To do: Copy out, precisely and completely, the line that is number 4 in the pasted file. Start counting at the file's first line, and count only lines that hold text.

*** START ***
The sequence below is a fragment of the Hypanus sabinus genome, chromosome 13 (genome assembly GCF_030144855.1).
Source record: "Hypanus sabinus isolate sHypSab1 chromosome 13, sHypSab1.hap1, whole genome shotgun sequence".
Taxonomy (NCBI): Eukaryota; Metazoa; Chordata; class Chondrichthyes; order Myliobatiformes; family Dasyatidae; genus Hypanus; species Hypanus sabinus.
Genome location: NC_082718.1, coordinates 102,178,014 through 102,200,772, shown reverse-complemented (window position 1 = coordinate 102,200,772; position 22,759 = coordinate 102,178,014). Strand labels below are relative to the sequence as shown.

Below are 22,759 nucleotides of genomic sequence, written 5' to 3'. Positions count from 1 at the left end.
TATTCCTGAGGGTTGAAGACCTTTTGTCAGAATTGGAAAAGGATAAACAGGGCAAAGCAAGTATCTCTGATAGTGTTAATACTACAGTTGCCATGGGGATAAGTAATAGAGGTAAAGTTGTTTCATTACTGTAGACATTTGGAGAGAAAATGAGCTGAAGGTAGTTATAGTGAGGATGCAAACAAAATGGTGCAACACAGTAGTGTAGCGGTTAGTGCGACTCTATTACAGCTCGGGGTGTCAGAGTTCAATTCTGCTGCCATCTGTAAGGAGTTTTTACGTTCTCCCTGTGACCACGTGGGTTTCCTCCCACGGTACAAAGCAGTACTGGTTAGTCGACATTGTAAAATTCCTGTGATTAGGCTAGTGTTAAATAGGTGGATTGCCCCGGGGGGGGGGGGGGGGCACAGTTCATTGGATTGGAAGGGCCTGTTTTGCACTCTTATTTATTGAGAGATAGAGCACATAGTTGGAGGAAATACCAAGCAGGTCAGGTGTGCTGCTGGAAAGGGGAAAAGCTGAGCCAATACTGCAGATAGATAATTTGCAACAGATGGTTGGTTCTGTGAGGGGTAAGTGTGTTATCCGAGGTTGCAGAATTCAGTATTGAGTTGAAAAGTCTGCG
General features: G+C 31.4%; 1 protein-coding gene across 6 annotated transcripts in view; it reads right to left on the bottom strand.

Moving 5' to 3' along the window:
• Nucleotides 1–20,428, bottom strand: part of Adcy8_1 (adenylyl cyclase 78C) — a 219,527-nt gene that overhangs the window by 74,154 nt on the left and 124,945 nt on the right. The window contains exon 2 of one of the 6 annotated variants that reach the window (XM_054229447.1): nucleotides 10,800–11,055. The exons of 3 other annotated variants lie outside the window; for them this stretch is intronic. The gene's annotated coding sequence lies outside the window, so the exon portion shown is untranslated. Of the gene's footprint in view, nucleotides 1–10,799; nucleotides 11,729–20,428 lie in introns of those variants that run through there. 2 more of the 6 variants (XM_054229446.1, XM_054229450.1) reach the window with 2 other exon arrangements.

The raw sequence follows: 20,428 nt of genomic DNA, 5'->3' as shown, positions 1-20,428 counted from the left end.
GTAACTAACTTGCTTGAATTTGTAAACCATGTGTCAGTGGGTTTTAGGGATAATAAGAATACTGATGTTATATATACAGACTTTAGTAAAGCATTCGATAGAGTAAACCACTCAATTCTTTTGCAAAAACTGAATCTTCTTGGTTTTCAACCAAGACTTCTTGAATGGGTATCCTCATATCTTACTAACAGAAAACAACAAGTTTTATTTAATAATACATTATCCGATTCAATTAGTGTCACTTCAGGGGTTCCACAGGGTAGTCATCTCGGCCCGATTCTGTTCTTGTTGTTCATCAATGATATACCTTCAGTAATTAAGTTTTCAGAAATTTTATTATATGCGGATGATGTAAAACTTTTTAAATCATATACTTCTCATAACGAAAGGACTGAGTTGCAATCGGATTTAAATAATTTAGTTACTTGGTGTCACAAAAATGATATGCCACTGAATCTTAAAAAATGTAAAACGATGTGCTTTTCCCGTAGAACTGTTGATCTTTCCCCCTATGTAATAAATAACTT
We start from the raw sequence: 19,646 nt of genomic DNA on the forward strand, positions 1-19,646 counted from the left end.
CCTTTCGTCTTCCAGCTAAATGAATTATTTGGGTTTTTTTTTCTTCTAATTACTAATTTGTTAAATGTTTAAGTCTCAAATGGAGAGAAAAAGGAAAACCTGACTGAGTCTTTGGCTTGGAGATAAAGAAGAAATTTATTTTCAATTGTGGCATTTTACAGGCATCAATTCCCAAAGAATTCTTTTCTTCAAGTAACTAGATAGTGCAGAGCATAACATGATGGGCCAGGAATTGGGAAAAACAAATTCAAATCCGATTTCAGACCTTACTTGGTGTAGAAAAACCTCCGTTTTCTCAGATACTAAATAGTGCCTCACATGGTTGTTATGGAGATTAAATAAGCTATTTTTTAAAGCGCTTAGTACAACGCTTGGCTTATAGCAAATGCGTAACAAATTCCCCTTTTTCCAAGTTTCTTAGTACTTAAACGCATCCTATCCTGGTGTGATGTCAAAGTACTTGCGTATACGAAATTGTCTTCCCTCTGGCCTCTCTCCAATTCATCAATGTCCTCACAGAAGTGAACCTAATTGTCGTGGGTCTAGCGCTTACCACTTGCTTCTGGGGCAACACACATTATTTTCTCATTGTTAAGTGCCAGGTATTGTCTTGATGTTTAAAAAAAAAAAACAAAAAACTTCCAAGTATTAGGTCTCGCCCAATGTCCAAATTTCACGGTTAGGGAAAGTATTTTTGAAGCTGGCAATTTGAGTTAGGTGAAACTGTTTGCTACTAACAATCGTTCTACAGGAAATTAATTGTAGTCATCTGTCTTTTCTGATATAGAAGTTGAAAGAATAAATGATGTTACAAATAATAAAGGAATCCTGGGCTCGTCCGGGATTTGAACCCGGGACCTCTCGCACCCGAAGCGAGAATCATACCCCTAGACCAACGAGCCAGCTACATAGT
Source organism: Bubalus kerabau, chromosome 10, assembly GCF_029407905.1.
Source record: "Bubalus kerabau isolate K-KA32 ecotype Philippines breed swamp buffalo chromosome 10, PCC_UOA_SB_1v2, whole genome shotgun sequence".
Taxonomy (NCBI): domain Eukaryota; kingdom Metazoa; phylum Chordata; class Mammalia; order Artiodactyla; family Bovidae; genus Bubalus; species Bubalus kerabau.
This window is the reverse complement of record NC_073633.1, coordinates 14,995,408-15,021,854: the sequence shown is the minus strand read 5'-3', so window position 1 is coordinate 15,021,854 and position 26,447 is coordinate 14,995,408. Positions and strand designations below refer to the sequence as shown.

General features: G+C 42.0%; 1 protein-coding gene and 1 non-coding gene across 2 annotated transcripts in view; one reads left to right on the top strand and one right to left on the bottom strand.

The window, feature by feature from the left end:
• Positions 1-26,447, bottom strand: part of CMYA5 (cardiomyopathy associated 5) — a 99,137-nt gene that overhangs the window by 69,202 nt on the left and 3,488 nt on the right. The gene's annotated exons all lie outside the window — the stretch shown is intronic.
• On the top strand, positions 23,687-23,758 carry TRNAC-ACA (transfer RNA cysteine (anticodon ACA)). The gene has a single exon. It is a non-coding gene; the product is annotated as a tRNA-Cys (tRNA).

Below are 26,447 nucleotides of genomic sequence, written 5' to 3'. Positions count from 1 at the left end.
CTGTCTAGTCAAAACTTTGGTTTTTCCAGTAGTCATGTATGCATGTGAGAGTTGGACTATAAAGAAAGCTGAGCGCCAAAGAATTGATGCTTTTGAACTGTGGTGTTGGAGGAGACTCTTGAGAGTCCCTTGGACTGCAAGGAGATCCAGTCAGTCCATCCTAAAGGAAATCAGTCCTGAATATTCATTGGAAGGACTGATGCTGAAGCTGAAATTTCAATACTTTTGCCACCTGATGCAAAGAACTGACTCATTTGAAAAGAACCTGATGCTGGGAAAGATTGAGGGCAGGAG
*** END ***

Genome location: NC_082718.1, coordinates 102,178,014 through 102,200,772, shown reverse-complemented (window position 1 = coordinate 102,200,772; position 22,759 = coordinate 102,178,014). Strand labels below are relative to the sequence as shown.